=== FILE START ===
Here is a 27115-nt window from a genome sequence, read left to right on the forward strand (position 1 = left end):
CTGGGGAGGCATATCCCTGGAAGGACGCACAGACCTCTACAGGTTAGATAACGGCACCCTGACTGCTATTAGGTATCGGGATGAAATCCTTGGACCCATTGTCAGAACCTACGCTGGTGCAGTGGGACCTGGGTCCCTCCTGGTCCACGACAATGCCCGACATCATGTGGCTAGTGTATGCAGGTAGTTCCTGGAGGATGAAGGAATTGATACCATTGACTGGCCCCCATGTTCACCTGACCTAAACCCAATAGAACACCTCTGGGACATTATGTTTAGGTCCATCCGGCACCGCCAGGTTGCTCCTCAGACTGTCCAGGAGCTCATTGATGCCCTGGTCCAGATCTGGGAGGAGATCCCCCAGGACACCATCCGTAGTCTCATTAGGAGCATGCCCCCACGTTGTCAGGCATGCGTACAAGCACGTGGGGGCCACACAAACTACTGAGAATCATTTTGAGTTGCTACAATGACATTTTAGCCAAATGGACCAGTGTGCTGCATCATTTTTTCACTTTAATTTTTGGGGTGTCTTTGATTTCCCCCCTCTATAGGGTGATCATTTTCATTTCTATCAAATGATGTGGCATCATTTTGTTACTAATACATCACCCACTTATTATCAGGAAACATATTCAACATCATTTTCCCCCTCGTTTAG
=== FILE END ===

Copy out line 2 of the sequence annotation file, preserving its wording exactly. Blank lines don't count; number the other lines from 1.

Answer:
CTGGGGAGGCATATCCCTGGAAGGACGCACAGACCTCTACAGGTTAGATAACGGCACCCTGACTGCTATTAGGTATCGGGATGAAATCCTTGGACCCATTGTCAGAACCTACGCTGGTGCAGTGGGACCTGGGTCCCTCCTGGTCCACGACAATGCCCGACATCATGTGGCTAGTGTATGCAGGTAGTTCCTGGAGGATGAAGGAATTGATACCATTGACTGGCCCCCATGTTCACCTGACCTAAACCCAATAGAACACCTCTGGGACATTATGTTTAGGTCCATCCGGCACCGCCAGGTTGCTCCTCAGACTGTCCAGGAGCTCATTGATGCCCTGGTCCAGATCTGGGAGGAGATCCCCCAGGACACCATCCGTAGTCTCATTAGGAGCATGCCCCCACGTTGTCAGGCATGCGTACAAGCACGTGGGGGCCACACAAACTACTGAGAATCATTTTGAGTTGCTACAATGACATTTTAGCCAAATGGACCAGTGTGCTGCATCATTTTTTCACTTTAATTTTTGGGGTGTCTTTGATTTCCCCCCTCTATAGGGTGATCATTTTCATTTCTATCAAATGATGTGGCATCATTTTGTTACTAATACATCACCCACTTATTATCAGGAAACATATTCAACATCATTTTCCCCCTCGTTTAG